You can’t say An Inconvenient Truth wasn’t a monumental film. It did exactly what it was supposed to do — it terrified vast numbers of people into favoring irrational behavior. It is correct to compare the Al Gore eco-alarmism film with the most notorious propaganda movies ever made.
But … somewhere along the line, as Al Gore stood chuckling offstage like the Joker, expecting to profit hugely through his greentech venture-capital investments as panic ruled public life, some kind of rationality inexplicably prevailed. As in The Dark Knight ferry scene, neither side blew up the other. By the time West Virginia’s new Senator-elect Joe Manchin made the formidable case that the only way to deal with cap-and-trade regulation was to shoot it (and this was a Democrat talking), calm had already carried the day. The United States, it is now firmly established, will deal with global warming in a non-hysterical way. The Joker is looking uncharacteristically glum these days.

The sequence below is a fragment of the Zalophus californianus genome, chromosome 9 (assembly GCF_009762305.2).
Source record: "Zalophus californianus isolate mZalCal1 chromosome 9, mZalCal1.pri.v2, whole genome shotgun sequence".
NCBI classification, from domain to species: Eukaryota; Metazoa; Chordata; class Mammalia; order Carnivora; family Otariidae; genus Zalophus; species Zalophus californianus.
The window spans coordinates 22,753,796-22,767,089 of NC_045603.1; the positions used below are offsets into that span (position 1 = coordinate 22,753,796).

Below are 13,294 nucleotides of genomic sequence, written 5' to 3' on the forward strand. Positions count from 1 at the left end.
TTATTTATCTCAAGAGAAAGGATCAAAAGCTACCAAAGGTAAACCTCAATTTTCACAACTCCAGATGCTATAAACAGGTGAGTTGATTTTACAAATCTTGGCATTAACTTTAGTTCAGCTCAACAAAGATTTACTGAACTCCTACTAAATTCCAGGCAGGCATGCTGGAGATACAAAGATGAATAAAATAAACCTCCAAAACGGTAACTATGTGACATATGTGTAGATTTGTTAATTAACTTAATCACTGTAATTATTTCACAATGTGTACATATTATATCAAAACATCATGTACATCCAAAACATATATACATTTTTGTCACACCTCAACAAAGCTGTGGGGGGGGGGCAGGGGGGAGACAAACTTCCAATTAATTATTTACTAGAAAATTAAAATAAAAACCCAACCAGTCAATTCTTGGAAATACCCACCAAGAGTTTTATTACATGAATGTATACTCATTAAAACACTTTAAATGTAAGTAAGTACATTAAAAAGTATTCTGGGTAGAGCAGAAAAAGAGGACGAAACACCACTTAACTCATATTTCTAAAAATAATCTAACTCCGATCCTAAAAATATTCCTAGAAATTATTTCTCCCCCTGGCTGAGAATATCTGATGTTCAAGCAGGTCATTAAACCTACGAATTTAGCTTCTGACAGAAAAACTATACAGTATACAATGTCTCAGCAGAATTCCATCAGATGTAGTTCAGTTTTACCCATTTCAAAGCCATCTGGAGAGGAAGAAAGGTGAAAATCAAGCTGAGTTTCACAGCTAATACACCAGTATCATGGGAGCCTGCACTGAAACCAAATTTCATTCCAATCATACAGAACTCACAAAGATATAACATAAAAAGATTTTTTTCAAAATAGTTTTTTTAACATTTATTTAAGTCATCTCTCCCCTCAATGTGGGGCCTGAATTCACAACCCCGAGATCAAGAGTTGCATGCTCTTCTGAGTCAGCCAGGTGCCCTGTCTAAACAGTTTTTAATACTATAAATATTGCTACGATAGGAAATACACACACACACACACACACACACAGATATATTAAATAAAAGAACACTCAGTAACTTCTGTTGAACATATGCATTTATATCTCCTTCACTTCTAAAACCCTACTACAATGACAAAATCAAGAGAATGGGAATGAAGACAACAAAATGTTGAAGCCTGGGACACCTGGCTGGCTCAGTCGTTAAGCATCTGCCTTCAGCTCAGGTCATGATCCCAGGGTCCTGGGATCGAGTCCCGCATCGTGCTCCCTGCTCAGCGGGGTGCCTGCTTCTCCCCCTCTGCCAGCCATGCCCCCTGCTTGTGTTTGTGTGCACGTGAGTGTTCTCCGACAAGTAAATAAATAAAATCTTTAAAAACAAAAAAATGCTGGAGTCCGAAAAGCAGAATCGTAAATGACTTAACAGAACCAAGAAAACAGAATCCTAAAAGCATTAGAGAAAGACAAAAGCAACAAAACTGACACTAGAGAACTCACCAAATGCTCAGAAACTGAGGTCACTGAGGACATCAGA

The spokesman for the new approach is Bjorn Lomborg, a blond, bike-loving, affable Danish academic and author whose op-eds frequently appear in the Wall Street Journal and whose pleasingly chill vibe provides the mood and the title for the exciting new global warming documentary Cool It. So sensible are Lomborg’s ideas for cooling the planet without destroying our economic competitiveness that even the Los Angeles Times dubbed it “enlightening,brain-nourishing stuff.”
It simply is not possible to decarbonize Western economies anytime soon, and cap-and-tax plans would have such a ridiculously small effect on global climate patterns, at such massive cost, that Lomborg, in his charming way, treats them as the childish ideas they are. (In one especially memorable scene, British kids are interviewed about the prospects for the planet: seemingly all of them have been coached to believe that a flame-broiled apocalypse is imminent. Another comic interlude, featuring bubble-headed celebrities delivering climate-science verdicts from red carpets, captures actors telling us we should all switch our light bulbs because “every little bit helps.” No it doesn’t, replies Lomborg. Such actions are meaningless against the size of the climate issues.)